On 9/8/2008 jcr65566 wrote:

 

On 9/8/2008 Shemay wrote:

Excellent post Ray... I shall pass this information along to several family members who also have prostate cancer. I'm also curious to know why the "best before date" on dairy products nowdays is usually about a good month away from the purchase date. Used to be that milk and cream would sour within a week even when refrigerated. Hmmnnn! something else to Google I guess....... when I get a minute ... :0)

Thanks Shemay Iv been up most of the night trying to find out why, as it disturbed me a bit what put my PSA up that one point I looked at what I was doing that was  deferent from before the only thing I can find was I was having milk in the Paw Paw smoothies and I started having coffee with milk and no sugar so it must be the milk. I some times wish there was some way to link all these hostoric treatments to find the right ones that work I tryed the Pawpaw with just a banana and a cup of water it tast more like rotten scocks then before Looks like another creature comfort that I like that I have to give up take care and God bless Ray  


 


Hi MMS I totally agree and your right just can understand why are they so nasty when we been having them for years  I use to love sugar and milk in my breakfast my cups of tea now I cant have it any more. I went off sugar when I first got diagnose when I went back on it my psa all most doubled sorry you cant have bananas I looked it up  your right about them to, so Il stay off them at the moment it making me a bit crabby because  Im having no sugar or fruit with sugar in it, I look up Banners ethylene gas can cause a pleasant odor, euphoria, nausea, hyperglycemia, a variety of psychological effects, and blood pressure so I see what you mean I found out  Fruit naturally gives off its own ethylene gas, but conventional bananas are sprayed with ethylene gas before being shipped out to retailers. This ensures they develop their bright yellow color right when they hit the shelves. Organic bananas are not sprayed as much. But there still sprayed is it only bananas you cant eat or is it other fruit to take care Ray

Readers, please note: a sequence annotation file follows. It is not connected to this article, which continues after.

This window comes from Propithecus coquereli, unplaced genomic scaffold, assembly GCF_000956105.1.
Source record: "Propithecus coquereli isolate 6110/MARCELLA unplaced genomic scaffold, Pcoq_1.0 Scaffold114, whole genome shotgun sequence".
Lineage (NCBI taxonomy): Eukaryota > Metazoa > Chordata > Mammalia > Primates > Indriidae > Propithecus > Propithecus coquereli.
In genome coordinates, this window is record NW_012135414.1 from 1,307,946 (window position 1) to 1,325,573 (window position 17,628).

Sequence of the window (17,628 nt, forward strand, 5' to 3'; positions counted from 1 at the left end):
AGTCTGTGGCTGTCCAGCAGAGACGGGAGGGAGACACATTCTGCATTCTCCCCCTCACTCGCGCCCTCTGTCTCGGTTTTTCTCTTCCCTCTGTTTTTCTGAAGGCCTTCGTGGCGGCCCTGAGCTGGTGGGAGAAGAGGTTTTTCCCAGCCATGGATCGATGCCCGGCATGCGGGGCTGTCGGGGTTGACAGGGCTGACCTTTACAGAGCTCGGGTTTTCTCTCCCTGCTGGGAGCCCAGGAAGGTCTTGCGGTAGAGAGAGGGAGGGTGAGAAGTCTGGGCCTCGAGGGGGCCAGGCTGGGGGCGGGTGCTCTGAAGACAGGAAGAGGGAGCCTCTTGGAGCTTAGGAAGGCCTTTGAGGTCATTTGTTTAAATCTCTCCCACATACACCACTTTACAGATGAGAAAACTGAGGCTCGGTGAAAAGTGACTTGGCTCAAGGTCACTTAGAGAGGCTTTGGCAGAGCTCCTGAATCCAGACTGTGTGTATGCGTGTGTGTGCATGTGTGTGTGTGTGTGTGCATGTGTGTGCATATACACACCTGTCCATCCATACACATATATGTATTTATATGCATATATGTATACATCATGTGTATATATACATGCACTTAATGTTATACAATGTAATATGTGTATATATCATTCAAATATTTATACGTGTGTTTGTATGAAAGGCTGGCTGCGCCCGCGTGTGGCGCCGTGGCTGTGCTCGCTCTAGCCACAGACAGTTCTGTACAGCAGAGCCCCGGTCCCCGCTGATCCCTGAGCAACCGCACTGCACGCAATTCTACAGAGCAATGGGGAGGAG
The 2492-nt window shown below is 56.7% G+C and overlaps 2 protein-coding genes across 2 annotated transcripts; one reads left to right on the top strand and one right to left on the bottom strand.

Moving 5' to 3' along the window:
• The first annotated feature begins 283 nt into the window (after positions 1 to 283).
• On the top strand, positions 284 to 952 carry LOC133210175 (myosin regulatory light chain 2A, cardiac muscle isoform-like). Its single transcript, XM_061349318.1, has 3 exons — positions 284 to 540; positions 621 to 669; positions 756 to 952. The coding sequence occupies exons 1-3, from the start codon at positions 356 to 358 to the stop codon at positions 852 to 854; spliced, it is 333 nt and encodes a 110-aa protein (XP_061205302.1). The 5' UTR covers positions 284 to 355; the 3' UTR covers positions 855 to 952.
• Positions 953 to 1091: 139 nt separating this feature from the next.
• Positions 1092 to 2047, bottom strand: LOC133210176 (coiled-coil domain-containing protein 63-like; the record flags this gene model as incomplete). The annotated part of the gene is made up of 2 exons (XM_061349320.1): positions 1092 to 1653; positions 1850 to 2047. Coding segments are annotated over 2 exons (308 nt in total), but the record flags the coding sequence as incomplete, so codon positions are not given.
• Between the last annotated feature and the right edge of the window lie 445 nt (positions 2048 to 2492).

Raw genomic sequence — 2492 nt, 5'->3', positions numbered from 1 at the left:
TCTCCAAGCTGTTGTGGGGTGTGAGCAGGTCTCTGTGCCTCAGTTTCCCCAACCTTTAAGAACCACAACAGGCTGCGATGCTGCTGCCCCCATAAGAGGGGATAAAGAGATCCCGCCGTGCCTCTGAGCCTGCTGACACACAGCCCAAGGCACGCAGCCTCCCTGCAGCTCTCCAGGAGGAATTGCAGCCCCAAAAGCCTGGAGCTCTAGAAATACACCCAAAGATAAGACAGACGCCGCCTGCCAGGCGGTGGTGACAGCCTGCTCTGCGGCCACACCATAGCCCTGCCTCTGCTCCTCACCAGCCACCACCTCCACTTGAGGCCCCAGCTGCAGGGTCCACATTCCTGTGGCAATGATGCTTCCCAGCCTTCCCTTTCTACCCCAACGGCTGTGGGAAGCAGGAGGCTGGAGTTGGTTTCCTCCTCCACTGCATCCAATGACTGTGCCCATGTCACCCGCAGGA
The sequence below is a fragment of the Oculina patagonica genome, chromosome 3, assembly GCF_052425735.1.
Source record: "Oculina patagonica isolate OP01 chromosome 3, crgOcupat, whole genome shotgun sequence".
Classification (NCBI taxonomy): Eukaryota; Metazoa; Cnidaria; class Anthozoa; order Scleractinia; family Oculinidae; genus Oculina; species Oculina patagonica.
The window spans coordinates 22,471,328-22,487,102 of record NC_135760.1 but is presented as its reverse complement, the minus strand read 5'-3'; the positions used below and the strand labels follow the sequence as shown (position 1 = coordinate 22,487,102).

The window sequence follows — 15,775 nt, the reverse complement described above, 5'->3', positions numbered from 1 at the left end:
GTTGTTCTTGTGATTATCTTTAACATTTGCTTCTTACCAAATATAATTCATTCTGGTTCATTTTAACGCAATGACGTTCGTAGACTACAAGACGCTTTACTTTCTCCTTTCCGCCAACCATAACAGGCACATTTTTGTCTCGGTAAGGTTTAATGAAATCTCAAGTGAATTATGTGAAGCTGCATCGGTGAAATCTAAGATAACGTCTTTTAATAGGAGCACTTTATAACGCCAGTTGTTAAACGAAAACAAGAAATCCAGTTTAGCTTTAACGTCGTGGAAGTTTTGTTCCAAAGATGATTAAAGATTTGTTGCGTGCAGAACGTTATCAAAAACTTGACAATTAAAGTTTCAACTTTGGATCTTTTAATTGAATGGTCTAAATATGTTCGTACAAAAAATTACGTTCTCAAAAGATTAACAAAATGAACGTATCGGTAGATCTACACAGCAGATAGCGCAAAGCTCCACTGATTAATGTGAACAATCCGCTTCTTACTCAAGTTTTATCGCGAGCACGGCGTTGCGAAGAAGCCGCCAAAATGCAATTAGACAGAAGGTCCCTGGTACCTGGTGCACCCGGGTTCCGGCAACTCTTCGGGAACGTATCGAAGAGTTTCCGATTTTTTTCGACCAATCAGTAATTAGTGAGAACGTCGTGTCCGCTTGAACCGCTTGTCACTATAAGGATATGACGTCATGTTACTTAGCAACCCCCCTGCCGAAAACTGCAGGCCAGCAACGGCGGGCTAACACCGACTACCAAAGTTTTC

RE: Milk and cancer

by Logicat on Sat Nov 01, 2008 12:00 AM

Quote | Reply

Tre,

I've never had brown rice water.  Matter of fact brown rice and even white rice is pretty foreign to me.  Sounds like I'm really missing something here.  But I do have one questions,  what is the purpose of using two burners?